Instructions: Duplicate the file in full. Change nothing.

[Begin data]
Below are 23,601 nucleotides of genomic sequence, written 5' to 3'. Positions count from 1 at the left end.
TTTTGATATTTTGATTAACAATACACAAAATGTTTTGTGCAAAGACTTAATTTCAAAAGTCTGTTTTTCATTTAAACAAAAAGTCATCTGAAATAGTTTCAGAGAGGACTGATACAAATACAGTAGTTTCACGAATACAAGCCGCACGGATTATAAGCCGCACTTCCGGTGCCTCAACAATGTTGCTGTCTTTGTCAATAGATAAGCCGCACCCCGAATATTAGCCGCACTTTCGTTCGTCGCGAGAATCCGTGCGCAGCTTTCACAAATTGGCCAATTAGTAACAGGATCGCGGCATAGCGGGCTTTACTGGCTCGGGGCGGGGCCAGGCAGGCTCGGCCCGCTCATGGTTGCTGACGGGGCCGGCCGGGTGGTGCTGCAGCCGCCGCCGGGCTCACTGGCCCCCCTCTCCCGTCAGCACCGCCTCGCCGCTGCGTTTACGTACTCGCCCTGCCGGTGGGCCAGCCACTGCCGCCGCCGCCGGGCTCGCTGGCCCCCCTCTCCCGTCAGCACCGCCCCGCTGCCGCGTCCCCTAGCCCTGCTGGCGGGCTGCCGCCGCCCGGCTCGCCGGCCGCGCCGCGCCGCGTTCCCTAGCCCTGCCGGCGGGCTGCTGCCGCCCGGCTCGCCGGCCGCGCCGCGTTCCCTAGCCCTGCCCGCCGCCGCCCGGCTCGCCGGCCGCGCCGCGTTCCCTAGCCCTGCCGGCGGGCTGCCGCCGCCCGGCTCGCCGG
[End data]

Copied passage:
Below are 23,601 nucleotides of genomic sequence, written 5' to 3'. Positions count from 1 at the left end.
TTTTGATATTTTGATTAACAATACACAAAATGTTTTGTGCAAAGACTTAATTTCAAAAGTCTGTTTTTCATTTAAACAAAAAGTCATCTGAAATAGTTTCAGAGAGGACTGATACAAATACAGTAGTTTCACGAATACAAGCCGCACGGATTATAAGCCGCACTTCCGGTGCCTCAACAATGTTGCTGTCTTTGTCAATAGATAAGCCGCACCCCGAATATTAGCCGCACTTTCGTTCGTCGCGAGAATCCGTGCGCAGCTTTCACAAATTGGCCAATTAGTAACAGGATCGCGGCATAGCGGGCTTTACTGGCTCGGGGCGGGGCCAGGCAGGCTCGGCCCGCTCATGGTTGCTGACGGGGCCGGCCGGGTGGTGCTGCAGCCGCCGCCGGGCTCACTGGCCCCCCTCTCCCGTCAGCACCGCCTCGCCGCTGCGTTTACGTACTCGCCCTGCCGGTGGGCCAGCCACTGCCGCCGCCGCCGGGCTCGCTGGCCCCCCTCTCCCGTCAGCACCGCCCCGCTGCCGCGTCCCCTAGCCCTGCTGGCGGGCTGCCGCCGCCCGGCTCGCCGGCCGCGCCGCGCCGCGTTCCCTAGCCCTGCCGGCGGGCTGCTGCCGCCCGGCTCGCCGGCCGCGCCGCGTTCCCTAGCCCTGCCCGCCGCCGCCCGGCTCGCCGGCCGCGCCGCGTTCCCTAGCCCTGCCGGCGGGCTGCCGCCGCCCGGCTCGCCGG